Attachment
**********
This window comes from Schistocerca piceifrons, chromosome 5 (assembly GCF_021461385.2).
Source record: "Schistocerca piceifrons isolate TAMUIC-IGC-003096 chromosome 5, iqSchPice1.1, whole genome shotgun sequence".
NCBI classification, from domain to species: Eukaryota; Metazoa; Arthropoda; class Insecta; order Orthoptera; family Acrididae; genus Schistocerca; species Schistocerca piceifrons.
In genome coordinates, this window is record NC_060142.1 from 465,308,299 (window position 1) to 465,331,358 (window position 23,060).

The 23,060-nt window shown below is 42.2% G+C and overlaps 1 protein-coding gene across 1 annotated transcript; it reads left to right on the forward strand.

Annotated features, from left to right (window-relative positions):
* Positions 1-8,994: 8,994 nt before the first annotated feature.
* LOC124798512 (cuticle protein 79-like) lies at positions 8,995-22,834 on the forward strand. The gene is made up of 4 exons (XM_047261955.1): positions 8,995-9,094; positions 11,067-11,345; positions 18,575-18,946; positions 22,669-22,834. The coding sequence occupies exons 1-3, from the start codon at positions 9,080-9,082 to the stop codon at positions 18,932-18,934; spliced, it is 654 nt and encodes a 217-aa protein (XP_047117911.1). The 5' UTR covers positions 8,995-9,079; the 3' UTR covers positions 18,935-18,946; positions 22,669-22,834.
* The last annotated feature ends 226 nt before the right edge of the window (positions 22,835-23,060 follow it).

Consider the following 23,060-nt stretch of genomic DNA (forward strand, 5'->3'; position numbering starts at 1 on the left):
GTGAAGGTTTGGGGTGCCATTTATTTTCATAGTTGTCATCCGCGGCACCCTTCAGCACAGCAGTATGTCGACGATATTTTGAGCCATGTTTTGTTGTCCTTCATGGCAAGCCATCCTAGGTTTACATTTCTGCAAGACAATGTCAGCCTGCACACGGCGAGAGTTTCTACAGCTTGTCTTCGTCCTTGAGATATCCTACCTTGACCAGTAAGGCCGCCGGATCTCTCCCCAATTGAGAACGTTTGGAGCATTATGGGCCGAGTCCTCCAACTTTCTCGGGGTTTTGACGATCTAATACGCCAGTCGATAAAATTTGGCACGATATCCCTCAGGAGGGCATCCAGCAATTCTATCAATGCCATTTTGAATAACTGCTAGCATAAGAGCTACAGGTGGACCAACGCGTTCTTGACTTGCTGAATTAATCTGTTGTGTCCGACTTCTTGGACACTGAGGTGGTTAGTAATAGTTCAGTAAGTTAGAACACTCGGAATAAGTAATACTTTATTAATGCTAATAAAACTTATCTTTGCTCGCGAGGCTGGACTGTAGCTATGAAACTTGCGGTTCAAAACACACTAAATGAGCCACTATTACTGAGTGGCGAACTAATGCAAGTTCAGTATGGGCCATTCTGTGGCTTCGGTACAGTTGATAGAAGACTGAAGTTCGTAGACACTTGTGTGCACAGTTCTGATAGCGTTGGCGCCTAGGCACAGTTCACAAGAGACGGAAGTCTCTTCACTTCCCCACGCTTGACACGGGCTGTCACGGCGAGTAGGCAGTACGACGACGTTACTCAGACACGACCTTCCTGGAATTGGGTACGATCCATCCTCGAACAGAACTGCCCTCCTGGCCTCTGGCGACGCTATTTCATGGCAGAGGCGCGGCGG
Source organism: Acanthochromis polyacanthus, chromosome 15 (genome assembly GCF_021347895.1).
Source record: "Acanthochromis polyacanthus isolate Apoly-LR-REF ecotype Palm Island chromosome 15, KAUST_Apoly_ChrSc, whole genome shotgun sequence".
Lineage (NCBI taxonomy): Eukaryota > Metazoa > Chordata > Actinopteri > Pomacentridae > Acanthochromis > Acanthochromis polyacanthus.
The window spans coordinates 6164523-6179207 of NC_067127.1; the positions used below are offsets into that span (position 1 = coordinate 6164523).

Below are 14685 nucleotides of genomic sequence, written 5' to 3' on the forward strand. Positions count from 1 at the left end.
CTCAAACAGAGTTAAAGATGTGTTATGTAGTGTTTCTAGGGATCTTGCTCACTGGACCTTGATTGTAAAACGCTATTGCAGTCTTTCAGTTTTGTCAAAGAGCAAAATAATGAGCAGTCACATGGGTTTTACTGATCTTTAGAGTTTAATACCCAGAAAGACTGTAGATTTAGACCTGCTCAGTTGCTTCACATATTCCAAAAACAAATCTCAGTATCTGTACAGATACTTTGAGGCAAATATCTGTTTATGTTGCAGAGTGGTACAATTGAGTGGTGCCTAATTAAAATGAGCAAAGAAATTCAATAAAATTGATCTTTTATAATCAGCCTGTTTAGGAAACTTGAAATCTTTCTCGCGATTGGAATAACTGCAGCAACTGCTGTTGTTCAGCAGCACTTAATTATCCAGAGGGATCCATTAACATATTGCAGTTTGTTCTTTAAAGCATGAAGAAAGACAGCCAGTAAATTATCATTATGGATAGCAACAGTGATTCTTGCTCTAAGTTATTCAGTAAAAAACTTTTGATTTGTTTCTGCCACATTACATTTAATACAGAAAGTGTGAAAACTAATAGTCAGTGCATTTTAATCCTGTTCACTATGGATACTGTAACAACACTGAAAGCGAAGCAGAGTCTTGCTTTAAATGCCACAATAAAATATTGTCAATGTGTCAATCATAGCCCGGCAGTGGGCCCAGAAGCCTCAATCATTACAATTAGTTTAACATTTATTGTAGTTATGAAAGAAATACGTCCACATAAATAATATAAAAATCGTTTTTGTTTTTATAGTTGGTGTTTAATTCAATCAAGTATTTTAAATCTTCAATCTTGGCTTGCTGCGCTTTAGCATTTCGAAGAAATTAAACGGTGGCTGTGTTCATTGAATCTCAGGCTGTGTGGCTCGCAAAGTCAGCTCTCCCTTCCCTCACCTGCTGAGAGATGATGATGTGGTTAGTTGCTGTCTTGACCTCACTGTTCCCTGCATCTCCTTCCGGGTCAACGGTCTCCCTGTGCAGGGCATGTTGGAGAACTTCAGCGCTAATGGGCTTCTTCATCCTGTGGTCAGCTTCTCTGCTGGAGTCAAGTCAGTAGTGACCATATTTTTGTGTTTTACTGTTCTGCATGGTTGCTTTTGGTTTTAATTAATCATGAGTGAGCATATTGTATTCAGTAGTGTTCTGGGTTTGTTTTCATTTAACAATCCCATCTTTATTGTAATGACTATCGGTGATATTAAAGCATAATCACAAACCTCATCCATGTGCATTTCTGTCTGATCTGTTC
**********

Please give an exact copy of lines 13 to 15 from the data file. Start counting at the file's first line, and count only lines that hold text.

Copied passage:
Source record: "Acanthochromis polyacanthus isolate Apoly-LR-REF ecotype Palm Island chromosome 15, KAUST_Apoly_ChrSc, whole genome shotgun sequence".
Lineage (NCBI taxonomy): Eukaryota > Metazoa > Chordata > Actinopteri > Pomacentridae > Acanthochromis > Acanthochromis polyacanthus.
The window spans coordinates 6164523-6179207 of NC_067127.1; the positions used below are offsets into that span (position 1 = coordinate 6164523).